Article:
A two-day training workshop for over sixty North Dakota National Guard military, state representatives and Ghanaian dignitaries held at the Radisson Hotel in North Dakota has ended.
The State Partnership Program (SPP) provided participants with a working knowledge of the country of Ghana. It also allowed the participant to network and create synergy in order to explore ideas for future cooperation and exchanges.
Last August, Governor John Hoeven and North Dakota National Guard Adjutant General, Major Gen. Michael Haugen announced North Dakota's participation in the National Guard sponsored State Partnership Program with the African country of Ghana. The state of North Dakota through the North Dakota National Guard formally requested to partner with Ghana because of relevant socio-economic, strategic and military training opportunities that mutually benefit Ghana, the United States and North Dakota. “Our National Guard is playing a huge role in the global war on terrorism and our country's military effort to build alliances with other countries,” Hoeven said. “North Dakota's partnership with Ghana will build these alliances and help build stability, democracy and freedom throughout the world.” Brigadier Gen. Emmanuel Okyere, Ghanaian Defense, Military, Naval and Air Attaché, Embassy of Ghana in Washington DC, at a press conference with North Dakota Governor John Hoeven said, “Ghana has the finest Armed Forces in Africa and has supplied troops for peacekeeping operations for over forty years. We have a lot to offer the North Dakota National Guard as well and we look forward to a long and friendly relationship”.
“We are very excited about the North Dakota and Ghana State Partnership Program and the synergy that will happen between our two countries,” Brigadier Okyere added.
Professors David Owusu Ansah of the Department of History, James Madison University and Dr. Patrick Osei, Delaware State University also spoke on different aspects of Ghana. Lt. Gen. H. Steven Blum, National Guard Bureau Chief, who addressed the attendees, also assured participants of his commitment to the State Partnership Program. "It is readily apparent with the global war on terrorism that the United States must remain fully engaged in the international community. The National Guard's unique civil-military nature is of great interest to the international community, and the State Partnership Program is a valuable and flexible tool for supporting our nation's Security Cooperation Guidance”, Mr. Blum said.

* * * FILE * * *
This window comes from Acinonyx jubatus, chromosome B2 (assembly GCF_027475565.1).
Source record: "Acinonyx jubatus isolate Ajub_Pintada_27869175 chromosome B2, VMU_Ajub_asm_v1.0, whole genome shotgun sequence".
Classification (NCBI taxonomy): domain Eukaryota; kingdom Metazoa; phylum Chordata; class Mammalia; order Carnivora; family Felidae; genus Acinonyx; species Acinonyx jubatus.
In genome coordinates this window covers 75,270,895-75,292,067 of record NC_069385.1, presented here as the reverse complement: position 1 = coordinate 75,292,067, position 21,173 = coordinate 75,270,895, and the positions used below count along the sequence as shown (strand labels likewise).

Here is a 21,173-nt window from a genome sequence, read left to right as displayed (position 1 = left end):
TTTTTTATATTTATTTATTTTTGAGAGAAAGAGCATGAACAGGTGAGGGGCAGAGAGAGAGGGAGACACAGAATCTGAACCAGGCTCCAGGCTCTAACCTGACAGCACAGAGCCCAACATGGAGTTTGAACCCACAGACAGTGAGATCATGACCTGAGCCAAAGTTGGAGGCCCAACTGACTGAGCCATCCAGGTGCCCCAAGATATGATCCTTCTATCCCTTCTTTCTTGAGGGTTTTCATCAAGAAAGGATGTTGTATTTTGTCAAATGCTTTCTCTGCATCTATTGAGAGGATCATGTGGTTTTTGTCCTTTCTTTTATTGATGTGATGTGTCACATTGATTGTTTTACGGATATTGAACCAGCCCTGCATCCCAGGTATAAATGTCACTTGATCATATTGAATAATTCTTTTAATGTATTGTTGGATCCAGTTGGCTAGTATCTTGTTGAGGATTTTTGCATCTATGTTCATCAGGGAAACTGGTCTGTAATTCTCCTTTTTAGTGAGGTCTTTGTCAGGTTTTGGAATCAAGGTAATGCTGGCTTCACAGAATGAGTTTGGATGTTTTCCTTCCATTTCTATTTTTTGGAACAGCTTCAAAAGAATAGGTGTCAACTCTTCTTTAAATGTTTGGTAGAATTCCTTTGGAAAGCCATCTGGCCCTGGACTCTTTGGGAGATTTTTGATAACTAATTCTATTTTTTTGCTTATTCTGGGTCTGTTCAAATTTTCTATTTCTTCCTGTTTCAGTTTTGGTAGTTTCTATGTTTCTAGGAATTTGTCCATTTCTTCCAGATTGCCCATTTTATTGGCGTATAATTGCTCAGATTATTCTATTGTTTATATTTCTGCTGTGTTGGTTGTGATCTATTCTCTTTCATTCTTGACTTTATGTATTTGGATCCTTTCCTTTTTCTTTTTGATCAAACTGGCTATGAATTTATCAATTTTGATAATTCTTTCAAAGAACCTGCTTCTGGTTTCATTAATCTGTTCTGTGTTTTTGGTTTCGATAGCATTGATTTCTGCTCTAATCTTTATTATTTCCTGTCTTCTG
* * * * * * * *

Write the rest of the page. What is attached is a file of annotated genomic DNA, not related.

Mr. Blum urged all to remain strong proponent for continuing these partnerships and help strengthen those where relationships may have diminished."
Those partnerships, ranging from military training to suggestions for economic development, form a critical part of the National Guard's efforts to help this country maintain international stability, Blum said. Major General Haugen explained that “Our citizen Soldiers and Airmen possess a diverse set of skills both military and civilian hence the wealth of knowledge they carry provides them with the versatility necessary to initiate this venture, adding that the “The National Guard is the model for the role of the military in Ghana's emerging democracy.” The relationship between the North Dakota National Guard and Ghana will evolve and expand over time. It usually begins with bilateral "military-to-military" activities, expands to include military support to civil authorities, and ultimately, the partnership evolves to include all aspects of the public and private sector. Activities include state and local governments and governmental agencies, sister cities projects, teacher exchanges, academic institutions, social, cultural, and charitable organizations, and the list goes on.
Countries engaging in partnership activities participate in a multitude of exchanges ranging in a variety of topics, such as local law enforcement programs, counter drug programs, disaster planning and response, establishing volunteer programs, and environmental protection. The program goes well beyond military-to-military contact and seeks to incorporate local, city and state contacts from all levels of society. Many exchanges have included visits to utilities companies, public works departments and universities.
In the spring of 1993, the governments of Estonia, Latvia and Lithuania, newly free of Soviet domination, sought assistance in developing a national military structure based upon the National Guard's model of a part-time military force that could be used in domestic, as well as, national emergencies. The U.S. National Guard system serves as an excellent example of a professional military force that is subordinate to civilian authority and can be used in domestic emergencies or to fight and win wars.
Another reason for developing a National Guard style military is the cost benefit in savings. The U.S. National Guard costs roughly 80 percent less to operate than active duty components. For newly emerging nations and fledgling democracies, the staggering cost of maintaining a large standing army is prohibitive. By choosing a citizen-soldier based military, countries can invest the savings into their economy and build prosperity while ensuring their security.
It has grown in such magnitude that today there are 43 states, two territories and the District of Columbia that are partnered with 49 countries around the world. The North Dakota National Guard is eager to spearhead the State Partnership Program and appreciates the future possibilities it presents to the North Dakota National Guard and the state of North Dakota. The coordinator for the State Partnership Program is Lt. Col. Pete Conlin who has traveled to Ghana several times since last August to begin the initial planning and coordination. In addition, he will be working with the various agencies and organizations in the state to explore future opportunities.